The grace of God and the blessings of Christ”–that is the secret of the iucundissimum duellum. Or rather what is the secret is that this divine grace, “the blessing,” is locked in mortal combat with the curse “in this one person.” “Now let us see,” asks Luther, “how two such ex-tremely contrary things come together in one person.”5 The answer, as might be expected, is that when they do come together it is the divine powers–divine righteousness, life, and blessing–which of course prevail over their lesser contraries, sin and death and the curse.6 But the sec¬ret, indeed the prerequisite, of the victory is that it all occurs “in his own body and in himself”7 Both sets of contraries are really his. If the sin had not been his, as truly as the righteousness was, the law could easily have avoided its blasphemy against him by cursing only the one and not the other. However, “he joined God and man in one person. And being joined with us who were accursed, he became a curse for us; and he con¬cealed his blessing in our sin, death, and curse, which condemned and killed him.”8 His intentional self-incrimination, his personal decision to attach himself to the enemies of God–the very reason he was cursed, and rightfully–was the selfsame decision of the selfsame person (the merciful decision of the divine person) which to curse was sheer blasphemy. The wonder, therefore, is not just that the curse was conquered by the blessing. The prior wonder is, Why should the curse want to attack the blessing in the first place? Luther’s answer is that, because God’s blessing and our sin were so intimately joined in this one person, (as intimately as the “person” and his “work”9) therefore the curse, which had no choice but to condemn our sin, necessarily condemned the divine blessing as well. “This circumstance, ‘in himself,’ makes the duel more amazing and outstanding; for it shows that such great things were to be achieved in the one and only person of Christ.”10
We began the essay by asking, as a problem in theological predication, By reason of what can such a contradictory predicate as sin, our sin at that, really and meaningfully belong to Christ, this “purest of persons, . . .God and man?”11 Luther’s answer must finally be, by reason of Christ’s love. He “did this because of his great love; for Paul says of Christ, in Galatians 2:20: ‘who loved me’.”12 In the last analysis, the explana¬tion of Christ’s paradoxical sinnerhood is simply that “he is nothing but sheer, infinite mercy, which gives and is given;13 “the kind of lover who gives himself for us and. .who interposes himself as the Mediator between God and us miserable sinners.i14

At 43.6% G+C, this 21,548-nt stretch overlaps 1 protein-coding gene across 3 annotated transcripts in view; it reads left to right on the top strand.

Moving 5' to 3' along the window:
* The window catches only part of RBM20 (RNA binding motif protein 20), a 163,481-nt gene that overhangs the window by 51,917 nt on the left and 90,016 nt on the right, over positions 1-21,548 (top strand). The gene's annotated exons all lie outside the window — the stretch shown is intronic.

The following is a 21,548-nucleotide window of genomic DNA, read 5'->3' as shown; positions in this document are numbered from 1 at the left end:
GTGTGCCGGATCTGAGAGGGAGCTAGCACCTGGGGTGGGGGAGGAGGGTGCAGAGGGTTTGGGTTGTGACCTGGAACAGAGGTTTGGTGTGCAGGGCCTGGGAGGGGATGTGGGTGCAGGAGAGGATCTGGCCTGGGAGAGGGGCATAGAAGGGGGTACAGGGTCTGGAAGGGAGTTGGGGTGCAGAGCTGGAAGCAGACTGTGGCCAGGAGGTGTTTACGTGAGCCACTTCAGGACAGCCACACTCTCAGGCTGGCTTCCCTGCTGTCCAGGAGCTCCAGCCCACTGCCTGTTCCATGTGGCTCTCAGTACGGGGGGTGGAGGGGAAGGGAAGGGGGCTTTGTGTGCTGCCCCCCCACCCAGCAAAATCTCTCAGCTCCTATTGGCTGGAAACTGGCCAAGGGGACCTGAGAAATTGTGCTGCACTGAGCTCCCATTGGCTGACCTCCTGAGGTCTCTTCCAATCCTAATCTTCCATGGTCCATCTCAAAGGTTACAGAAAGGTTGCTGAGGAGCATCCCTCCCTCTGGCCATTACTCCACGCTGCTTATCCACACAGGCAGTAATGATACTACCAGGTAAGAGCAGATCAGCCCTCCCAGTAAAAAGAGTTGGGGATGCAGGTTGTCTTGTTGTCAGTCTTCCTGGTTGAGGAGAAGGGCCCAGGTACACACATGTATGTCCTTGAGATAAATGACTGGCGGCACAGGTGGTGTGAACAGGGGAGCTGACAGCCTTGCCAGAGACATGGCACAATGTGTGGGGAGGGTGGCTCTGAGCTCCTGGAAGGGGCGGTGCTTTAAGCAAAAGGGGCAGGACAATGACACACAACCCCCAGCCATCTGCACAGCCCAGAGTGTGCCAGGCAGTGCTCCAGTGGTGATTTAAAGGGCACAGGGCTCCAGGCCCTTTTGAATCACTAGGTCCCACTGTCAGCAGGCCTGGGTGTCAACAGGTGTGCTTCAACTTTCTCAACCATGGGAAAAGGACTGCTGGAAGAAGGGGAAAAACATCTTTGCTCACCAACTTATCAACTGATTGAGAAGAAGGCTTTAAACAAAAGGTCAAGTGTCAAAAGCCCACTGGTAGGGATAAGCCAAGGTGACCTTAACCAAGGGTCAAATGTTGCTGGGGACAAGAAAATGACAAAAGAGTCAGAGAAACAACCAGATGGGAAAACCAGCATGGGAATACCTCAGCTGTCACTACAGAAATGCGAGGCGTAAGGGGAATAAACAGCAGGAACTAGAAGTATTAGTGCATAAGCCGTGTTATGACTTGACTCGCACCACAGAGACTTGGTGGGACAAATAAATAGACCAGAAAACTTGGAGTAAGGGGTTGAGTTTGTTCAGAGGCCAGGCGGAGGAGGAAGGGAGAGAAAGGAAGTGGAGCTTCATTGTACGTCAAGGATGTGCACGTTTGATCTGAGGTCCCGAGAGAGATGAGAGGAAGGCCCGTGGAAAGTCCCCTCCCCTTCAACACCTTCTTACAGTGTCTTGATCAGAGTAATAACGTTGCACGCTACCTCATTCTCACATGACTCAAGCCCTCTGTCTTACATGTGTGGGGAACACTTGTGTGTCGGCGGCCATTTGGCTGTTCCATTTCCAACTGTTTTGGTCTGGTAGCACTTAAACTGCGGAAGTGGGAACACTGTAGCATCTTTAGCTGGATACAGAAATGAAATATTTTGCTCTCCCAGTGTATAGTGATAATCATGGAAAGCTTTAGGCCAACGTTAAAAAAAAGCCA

Yet to speak of Christ as the “Mediator between God and us miserable sinners” seems to suggest that, while Christ may lovingly have predicated our sins of himself, “God” (perhaps the first person of the Trinity) may not so spontaneously concur in this predication but prefers to reserve judgment. For Luther this would be tantamount to saying that the ulti¬mate and terrifying truth about the Divine Majesty is that he is our judge and that the whole project of overcoming his judgment and abolishing our sin must be achieved “in the person” of someone other than himself, finally in our own persons. And that is exactly the fatal heresy, Luther would say, of those who prefer to speculate about the Divine Majesty apart from Christ, and who prefer to do so just because they suppose they can face his judgment on the strength of whatever behavioral transformations occur within their own persons.